I have 4 of these Bosch routers and have had no problems with the switches. I agree with fussy that coving the switch won’t harm anything. BTW the finish on the motor casing on one of my routers has oxydized. Don’t know why, as the others are fine (???)

-- Dwight - "Free legal advice available - contact Dewey, Cheetam & Howe""

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ADHDan

799 posts in 1471 days


#3 posted 08-25-2012 03:07 AM

It’s heartening to hear that none of your routers have had issues. I’m just basing my concern on the numerous Amazon reviews citing the power switch problem. Very glad to know my makeshift solution at least won’t hurt my router. Thanks!

-- Dan in Minneapolis, woodworking since 11/11.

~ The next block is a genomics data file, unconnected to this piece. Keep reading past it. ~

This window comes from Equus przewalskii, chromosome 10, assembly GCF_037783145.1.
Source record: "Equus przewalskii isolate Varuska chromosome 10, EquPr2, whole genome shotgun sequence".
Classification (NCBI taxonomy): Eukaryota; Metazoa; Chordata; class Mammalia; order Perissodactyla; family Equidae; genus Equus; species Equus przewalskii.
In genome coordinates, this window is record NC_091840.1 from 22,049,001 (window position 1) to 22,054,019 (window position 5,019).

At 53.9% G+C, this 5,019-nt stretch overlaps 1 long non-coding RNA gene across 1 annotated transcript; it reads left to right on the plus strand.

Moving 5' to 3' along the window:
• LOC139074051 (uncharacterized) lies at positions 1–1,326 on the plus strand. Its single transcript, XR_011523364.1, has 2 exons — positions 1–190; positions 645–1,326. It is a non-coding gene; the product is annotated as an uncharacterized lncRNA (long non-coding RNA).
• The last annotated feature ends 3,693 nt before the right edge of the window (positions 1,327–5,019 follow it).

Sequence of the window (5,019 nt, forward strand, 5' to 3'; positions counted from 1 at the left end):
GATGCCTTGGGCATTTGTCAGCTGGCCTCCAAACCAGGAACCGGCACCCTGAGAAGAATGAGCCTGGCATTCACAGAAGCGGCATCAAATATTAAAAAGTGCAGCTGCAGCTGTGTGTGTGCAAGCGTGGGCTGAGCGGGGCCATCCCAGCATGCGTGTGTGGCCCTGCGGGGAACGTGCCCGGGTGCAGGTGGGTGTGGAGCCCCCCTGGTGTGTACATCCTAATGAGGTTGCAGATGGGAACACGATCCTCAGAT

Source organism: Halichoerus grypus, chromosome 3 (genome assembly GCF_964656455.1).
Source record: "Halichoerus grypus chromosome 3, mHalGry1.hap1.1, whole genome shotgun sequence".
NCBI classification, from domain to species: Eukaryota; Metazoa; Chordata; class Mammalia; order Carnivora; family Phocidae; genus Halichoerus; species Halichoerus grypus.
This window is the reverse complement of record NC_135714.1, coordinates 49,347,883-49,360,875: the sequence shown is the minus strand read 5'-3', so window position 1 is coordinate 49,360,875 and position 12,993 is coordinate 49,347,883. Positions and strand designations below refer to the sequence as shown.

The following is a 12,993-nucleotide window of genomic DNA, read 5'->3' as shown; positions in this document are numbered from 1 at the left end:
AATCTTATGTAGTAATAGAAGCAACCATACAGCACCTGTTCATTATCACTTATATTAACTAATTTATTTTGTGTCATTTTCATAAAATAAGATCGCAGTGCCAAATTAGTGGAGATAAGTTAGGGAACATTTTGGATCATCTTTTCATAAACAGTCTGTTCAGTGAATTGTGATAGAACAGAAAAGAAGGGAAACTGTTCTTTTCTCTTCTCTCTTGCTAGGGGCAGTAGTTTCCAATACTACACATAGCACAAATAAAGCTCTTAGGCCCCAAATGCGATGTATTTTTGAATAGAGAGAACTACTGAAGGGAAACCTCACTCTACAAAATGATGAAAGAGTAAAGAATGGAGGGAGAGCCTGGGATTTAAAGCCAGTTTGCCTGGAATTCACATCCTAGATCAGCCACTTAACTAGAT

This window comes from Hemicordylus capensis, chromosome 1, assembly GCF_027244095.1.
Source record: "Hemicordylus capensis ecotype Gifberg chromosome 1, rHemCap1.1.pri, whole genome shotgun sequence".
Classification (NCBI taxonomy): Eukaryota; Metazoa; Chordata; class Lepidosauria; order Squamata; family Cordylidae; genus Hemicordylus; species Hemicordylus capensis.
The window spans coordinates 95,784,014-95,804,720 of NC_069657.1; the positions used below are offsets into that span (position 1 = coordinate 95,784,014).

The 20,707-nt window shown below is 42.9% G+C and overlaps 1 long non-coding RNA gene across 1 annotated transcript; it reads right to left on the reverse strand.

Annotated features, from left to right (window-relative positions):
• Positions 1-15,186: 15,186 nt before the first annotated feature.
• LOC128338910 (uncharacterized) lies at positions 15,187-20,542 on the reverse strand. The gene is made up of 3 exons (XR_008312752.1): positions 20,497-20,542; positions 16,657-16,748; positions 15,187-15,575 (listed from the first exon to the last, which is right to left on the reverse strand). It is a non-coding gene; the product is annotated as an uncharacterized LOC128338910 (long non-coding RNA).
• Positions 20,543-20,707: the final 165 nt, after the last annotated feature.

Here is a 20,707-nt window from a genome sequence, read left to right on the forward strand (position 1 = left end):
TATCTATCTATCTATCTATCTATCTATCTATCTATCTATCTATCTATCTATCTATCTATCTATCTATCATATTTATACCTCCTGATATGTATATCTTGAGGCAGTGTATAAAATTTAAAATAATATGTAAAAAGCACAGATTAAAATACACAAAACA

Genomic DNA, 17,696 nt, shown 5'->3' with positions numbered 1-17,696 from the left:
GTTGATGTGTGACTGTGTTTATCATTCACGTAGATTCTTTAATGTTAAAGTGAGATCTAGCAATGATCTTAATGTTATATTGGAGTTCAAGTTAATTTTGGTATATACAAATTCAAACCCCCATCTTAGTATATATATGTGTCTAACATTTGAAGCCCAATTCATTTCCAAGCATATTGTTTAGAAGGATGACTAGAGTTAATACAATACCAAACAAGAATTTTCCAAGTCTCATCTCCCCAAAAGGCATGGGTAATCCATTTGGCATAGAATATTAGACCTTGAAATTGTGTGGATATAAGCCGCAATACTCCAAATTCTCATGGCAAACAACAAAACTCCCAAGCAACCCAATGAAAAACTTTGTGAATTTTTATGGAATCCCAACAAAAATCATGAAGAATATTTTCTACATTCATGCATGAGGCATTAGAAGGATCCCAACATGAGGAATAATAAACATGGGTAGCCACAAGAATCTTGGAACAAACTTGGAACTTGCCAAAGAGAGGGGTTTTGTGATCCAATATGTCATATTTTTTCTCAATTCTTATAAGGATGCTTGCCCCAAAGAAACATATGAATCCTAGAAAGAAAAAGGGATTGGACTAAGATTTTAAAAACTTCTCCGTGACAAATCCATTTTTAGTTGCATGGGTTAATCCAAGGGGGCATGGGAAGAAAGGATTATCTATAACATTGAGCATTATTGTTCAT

View NiteWalker's profile

NiteWalker

2735 posts in 1940 days


#4 posted 08-25-2012 03:17 AM

IIRC the switch problem was fixed a while ago. A lemon still slips through, but all in all, the 1617 is a great router. The smoothest I’ve used.

If the switch does quit on you, compressed air has been known to fix it. Using an auxiliary table switch helps a lot too.

@MonteCristo; the original 1617’s had a magnesium body that corroded; this is probably what you’re experiencing. Bosch recalled the early 1617’s and replaced the housing with aluminum. Call bosch; they will make it right.

-- He who dies with the most tools... dies with the emptiest wallet.

View mikema's profile

mikema

180 posts in 1949 days


#5 posted 08-25-2012 04:43 PM